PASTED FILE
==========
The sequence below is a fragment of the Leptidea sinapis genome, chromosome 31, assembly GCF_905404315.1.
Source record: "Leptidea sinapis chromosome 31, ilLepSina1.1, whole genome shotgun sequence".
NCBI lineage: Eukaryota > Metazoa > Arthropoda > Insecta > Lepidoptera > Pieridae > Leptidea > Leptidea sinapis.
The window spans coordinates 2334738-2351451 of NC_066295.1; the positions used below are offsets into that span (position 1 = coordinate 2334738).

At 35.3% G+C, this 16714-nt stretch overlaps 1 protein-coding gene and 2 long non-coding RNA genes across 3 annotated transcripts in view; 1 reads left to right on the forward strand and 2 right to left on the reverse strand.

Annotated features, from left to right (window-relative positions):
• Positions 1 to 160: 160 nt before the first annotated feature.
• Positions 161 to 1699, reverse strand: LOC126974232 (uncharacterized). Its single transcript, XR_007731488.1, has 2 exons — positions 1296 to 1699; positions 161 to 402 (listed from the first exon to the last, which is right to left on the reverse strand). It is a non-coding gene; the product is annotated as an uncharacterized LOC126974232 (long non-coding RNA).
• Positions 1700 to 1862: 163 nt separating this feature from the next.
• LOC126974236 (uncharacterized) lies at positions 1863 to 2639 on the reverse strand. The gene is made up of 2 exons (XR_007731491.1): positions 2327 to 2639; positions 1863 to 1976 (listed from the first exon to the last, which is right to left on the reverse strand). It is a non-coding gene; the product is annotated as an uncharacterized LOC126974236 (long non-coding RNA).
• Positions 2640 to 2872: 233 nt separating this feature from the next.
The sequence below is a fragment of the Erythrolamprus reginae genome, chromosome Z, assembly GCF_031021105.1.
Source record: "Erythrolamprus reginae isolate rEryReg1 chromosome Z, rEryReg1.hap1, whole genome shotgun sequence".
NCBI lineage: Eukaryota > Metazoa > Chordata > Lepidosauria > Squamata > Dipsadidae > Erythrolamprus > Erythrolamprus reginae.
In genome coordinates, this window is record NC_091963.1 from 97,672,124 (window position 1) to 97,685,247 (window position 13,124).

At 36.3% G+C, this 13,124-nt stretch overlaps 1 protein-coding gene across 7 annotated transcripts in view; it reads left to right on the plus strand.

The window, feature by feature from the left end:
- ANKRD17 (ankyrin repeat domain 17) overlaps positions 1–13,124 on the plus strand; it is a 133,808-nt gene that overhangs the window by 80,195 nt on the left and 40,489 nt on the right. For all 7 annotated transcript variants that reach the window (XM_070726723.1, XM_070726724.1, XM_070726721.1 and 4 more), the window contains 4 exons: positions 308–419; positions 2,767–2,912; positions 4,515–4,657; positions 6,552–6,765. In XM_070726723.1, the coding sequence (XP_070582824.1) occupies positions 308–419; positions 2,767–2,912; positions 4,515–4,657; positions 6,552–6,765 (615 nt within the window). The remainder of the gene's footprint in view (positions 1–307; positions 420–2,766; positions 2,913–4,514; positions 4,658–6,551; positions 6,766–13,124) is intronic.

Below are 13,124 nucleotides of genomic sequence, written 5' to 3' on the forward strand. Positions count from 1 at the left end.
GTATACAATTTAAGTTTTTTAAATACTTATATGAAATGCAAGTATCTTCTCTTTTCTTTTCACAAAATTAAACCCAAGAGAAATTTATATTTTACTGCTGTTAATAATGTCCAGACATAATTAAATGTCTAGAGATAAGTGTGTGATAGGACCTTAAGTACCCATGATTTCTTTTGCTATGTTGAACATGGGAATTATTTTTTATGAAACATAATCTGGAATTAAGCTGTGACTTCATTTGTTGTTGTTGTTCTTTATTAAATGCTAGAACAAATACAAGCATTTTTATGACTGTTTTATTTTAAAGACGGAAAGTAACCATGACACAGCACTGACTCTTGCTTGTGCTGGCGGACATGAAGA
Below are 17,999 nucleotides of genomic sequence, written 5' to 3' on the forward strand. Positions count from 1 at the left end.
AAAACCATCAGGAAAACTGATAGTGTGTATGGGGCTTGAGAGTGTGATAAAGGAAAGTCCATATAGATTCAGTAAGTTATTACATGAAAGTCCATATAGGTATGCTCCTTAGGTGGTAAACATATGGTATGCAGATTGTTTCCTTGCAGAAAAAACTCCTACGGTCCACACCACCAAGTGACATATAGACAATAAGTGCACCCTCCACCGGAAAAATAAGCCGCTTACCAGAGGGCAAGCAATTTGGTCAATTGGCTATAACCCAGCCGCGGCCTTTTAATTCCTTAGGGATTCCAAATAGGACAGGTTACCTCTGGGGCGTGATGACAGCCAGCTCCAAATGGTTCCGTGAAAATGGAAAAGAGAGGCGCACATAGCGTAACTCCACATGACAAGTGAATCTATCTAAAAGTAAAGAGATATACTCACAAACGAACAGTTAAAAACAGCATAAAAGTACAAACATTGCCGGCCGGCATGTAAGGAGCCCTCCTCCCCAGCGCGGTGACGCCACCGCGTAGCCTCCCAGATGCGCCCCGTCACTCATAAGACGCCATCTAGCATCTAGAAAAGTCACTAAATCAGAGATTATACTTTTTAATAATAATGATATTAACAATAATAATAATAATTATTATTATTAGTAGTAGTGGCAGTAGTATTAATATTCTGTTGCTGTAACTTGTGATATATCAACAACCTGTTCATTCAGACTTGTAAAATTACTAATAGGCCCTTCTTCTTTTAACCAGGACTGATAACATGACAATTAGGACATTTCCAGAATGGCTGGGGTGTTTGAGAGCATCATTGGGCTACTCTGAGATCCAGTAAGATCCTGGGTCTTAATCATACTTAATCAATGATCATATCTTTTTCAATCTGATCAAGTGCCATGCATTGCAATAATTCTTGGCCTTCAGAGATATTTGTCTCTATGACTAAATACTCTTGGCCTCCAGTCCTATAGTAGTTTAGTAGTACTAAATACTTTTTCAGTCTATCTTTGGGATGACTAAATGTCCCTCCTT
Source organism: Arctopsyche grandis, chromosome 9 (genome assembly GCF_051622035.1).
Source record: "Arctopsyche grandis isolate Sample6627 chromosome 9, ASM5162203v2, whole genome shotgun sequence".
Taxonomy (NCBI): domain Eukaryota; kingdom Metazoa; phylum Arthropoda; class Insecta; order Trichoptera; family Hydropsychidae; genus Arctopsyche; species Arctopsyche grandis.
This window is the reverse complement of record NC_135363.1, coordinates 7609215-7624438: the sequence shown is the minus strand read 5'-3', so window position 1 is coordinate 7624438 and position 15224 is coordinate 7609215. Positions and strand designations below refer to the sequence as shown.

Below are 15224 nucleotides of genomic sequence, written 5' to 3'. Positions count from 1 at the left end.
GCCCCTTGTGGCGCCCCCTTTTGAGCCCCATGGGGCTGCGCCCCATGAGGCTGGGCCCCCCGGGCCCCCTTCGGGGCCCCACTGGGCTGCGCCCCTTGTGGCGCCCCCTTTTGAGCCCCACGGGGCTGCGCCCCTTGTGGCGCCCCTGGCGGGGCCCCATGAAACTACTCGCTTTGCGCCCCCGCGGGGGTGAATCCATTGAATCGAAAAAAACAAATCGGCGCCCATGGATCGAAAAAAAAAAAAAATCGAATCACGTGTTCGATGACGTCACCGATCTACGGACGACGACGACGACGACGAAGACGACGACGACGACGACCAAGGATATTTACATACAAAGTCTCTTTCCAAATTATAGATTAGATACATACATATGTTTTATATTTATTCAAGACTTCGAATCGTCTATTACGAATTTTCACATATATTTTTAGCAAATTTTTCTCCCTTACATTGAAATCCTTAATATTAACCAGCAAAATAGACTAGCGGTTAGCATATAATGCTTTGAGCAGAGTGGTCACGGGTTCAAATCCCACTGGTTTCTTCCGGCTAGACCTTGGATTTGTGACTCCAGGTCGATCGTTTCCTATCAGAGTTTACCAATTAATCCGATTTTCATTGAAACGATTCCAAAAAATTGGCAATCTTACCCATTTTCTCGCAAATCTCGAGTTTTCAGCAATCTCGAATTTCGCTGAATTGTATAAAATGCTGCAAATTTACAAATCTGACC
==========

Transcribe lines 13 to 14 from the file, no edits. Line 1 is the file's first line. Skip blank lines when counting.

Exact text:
Source record: "Erythrolamprus reginae isolate rEryReg1 chromosome Z, rEryReg1.hap1, whole genome shotgun sequence".
NCBI lineage: Eukaryota > Metazoa > Chordata > Lepidosauria > Squamata > Dipsadidae > Erythrolamprus > Erythrolamprus reginae.